While millions around the world are celebrating the dawn of a new year and the promise of change, hundreds of thousands of Syrian children have little reason to hope that 2015 will bring better days.
In pure numbers, the past few decades have been marked by destruction: over the last 40 years, Earth has lost 52 percent of its wild animals; nearly 17 percent of the world’s forests have been felled in the last half-century; freshwater ecosystems have witnessed a 75-percent decline in animal populations since 1970; and nearly 95 percent of coral reefs are today threatened by pollution, coastal development and overfishing.
A mud path winds its up way uphill, offering views on either side of row after row of dense bushes and eventually giving way to a cluster of humble homes, surrounded by ragged, playful children.
They say there is a war on and its target is the deadly human immunodeficiency virus (HIV).
Amidst an exodus of some 100,000 people from the conflict-torn eastern Ukraine, ongoing fighting in the urban strongholds of Donetsk and Luhansk between Ukrainian soldiers and separatist rebels, and talk of more sanctions against Russia, it is hard to focus on the more subtle changes taking place in this eastern European nation.
Thousands of New Yorkers took to the streets in multiple protests this past week against the Israeli offensive in Gaza, which has left at least 1,049 Palestinians dead and over 6,000 injured since Jul. 8.
Peruse a few reports on global military expenditure and you will not be able to shake the image of the planet as one massive army camp, patrolled by heavily weaponised guards in a plethora of uniforms.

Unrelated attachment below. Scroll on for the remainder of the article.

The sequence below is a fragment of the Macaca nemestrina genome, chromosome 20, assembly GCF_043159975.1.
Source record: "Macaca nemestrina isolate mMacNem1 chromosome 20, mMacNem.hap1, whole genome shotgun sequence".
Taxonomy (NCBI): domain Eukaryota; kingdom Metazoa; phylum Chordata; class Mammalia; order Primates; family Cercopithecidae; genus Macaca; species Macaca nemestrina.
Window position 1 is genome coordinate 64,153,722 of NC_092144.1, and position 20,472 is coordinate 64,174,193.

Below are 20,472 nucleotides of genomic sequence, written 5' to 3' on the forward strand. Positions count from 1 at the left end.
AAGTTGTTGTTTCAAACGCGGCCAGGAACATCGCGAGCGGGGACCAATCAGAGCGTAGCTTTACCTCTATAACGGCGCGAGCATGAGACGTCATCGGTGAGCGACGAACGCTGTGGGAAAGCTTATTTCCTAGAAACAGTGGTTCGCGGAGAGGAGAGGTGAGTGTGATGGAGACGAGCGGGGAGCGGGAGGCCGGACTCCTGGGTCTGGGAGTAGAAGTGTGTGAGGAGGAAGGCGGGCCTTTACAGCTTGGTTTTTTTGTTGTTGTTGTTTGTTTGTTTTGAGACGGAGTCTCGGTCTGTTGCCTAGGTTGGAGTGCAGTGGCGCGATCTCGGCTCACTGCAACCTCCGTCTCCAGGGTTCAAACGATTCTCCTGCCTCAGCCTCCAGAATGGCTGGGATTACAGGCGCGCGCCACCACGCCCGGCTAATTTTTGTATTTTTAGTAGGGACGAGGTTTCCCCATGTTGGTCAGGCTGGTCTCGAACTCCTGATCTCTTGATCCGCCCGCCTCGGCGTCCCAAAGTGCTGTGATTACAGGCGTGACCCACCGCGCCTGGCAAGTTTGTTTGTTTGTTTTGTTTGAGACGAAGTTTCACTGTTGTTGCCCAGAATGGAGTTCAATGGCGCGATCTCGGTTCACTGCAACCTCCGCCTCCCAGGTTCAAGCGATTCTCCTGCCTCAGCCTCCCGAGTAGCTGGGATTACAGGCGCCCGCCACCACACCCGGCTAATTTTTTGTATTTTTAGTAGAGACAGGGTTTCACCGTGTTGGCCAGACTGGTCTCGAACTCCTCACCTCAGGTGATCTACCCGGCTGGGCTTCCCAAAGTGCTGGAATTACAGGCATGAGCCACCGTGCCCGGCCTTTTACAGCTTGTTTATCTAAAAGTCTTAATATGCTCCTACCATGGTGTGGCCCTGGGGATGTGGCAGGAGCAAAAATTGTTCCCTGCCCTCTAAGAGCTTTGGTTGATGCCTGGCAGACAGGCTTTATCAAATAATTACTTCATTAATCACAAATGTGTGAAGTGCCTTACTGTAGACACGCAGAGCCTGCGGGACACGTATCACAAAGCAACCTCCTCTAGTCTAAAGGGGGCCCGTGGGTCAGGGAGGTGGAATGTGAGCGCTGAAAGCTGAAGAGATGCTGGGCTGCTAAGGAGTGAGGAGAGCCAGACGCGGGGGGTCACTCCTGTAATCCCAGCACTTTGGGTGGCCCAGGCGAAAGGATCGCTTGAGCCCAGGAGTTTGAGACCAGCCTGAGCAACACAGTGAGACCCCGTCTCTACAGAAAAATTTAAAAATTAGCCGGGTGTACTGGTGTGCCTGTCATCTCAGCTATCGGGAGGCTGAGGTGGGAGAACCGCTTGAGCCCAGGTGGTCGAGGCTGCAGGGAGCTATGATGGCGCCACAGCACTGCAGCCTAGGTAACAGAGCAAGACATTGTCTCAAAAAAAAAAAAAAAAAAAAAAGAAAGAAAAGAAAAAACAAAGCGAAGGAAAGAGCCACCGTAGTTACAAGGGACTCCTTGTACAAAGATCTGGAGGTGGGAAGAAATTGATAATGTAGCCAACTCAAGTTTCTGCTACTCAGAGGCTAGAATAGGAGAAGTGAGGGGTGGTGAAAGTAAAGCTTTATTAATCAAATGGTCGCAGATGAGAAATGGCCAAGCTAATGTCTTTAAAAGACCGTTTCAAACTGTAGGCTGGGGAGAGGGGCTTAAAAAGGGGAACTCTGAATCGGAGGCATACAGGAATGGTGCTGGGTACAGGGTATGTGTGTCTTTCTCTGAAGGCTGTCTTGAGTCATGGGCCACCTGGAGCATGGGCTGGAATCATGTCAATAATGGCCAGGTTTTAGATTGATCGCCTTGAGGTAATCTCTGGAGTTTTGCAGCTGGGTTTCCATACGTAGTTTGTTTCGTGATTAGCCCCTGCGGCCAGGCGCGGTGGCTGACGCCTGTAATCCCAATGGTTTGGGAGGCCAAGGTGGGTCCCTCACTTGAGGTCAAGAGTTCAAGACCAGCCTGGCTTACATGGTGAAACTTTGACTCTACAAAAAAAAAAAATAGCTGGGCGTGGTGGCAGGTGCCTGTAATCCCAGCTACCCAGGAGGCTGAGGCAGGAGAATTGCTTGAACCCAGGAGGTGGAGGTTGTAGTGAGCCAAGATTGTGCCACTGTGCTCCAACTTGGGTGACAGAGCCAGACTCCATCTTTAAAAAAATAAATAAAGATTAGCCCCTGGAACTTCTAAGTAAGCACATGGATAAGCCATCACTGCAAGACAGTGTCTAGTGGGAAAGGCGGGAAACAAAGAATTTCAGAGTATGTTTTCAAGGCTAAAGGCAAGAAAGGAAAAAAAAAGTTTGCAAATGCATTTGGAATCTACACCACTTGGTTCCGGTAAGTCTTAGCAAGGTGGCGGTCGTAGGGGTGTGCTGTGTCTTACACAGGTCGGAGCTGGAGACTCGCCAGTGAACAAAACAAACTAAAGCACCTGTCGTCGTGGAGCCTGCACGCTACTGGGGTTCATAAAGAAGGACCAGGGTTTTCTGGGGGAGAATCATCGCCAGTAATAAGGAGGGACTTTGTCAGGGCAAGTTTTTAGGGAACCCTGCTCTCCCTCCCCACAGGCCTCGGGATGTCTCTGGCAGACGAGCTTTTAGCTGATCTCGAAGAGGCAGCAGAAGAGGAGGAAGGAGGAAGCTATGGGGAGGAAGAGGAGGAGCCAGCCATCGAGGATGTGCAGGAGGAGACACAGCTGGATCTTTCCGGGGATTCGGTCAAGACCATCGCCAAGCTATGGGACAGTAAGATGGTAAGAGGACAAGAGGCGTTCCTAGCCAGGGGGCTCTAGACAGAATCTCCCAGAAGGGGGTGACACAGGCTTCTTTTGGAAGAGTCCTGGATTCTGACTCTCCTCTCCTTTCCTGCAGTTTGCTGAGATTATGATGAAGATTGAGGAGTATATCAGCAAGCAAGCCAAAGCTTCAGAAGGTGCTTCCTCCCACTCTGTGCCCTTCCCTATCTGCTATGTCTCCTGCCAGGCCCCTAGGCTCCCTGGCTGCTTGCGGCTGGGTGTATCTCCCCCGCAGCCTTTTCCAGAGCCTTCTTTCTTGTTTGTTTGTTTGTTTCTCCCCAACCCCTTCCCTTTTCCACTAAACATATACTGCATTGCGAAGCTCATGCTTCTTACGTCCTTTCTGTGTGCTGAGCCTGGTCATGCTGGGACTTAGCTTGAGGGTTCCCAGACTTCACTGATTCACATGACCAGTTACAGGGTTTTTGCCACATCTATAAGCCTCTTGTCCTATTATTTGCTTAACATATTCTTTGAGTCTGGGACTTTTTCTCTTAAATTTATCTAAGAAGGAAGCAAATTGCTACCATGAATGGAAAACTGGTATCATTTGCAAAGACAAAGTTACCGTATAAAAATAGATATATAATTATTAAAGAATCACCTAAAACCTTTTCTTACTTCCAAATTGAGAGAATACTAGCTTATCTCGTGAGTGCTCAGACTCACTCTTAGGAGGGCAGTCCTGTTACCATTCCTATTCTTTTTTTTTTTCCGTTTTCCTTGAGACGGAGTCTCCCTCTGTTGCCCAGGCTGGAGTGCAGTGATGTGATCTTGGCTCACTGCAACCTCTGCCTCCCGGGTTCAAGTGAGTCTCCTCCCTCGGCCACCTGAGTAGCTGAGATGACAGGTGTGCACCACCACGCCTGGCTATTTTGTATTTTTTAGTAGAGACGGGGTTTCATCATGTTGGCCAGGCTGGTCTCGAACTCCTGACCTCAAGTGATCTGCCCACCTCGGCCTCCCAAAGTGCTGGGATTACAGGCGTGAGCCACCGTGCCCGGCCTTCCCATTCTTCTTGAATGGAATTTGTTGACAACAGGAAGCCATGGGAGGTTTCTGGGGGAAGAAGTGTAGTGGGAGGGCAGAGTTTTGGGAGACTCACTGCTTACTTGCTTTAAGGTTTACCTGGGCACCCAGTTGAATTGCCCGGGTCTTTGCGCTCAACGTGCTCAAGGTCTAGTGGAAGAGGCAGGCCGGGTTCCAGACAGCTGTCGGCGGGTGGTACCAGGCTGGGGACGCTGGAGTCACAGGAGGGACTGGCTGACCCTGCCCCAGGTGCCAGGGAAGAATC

Before an audience of over a thousand people in the historic Apollo Theatre in West Harlem, UN Women launched a major global campaign Thursday to mark the 20th
anniversary of the 1995 Beijing World Conference on Women.
Try to imagine an expanse of barren land, stretching for miles, with no trace of greenery, not a single bough to cast a sliver of shade, or a trickle of water to moisten the parched earth. Now imagine that desert expanding by 12 million hectares a year. Why? Because it’s already happening.
Holy men and their holy books have etched a trail of tears and blood in the annals of human history. From the depths of peaceful temples, mobs have been dispatched with flaming torches; from steeples and minarets messages of hatred have floated down upon pious heads bent in prayer. For too long religion has incited violence and fueled conflict.
How much does a forest cost? What’s the true economic value of an ocean? Can you pay for an alpine forest or a glacial meadow? And – more importantly – will such calculus save the planet, or subordinate a rapidly collapsing natural world to market forces?
Such stigma now surrounds the word ‘terrorist’ that most recoil from it, or anyone associated with it, as though from a thing contagious; as though, by simple association, one could land in that black hole where civil liberties are suspended in the name of national security.
The sun is just setting as the group huddles closer together, their faces barely visible in the gathering dusk. Simple, hand-made signs read: ‘Stand for Justice’.
Nearly 66 years ago, an American journalist was found dead in Greece, his wrists and ankles bound and gunshot wounds in the back of his head.
Few people in the world can claim to be untouched by cancer. If not personally battling it in one form or another, millions are at this very moment sitting beside loved ones fighting for their lives, visiting friends recovering from chemo, or researching the latest treatments for their relatives.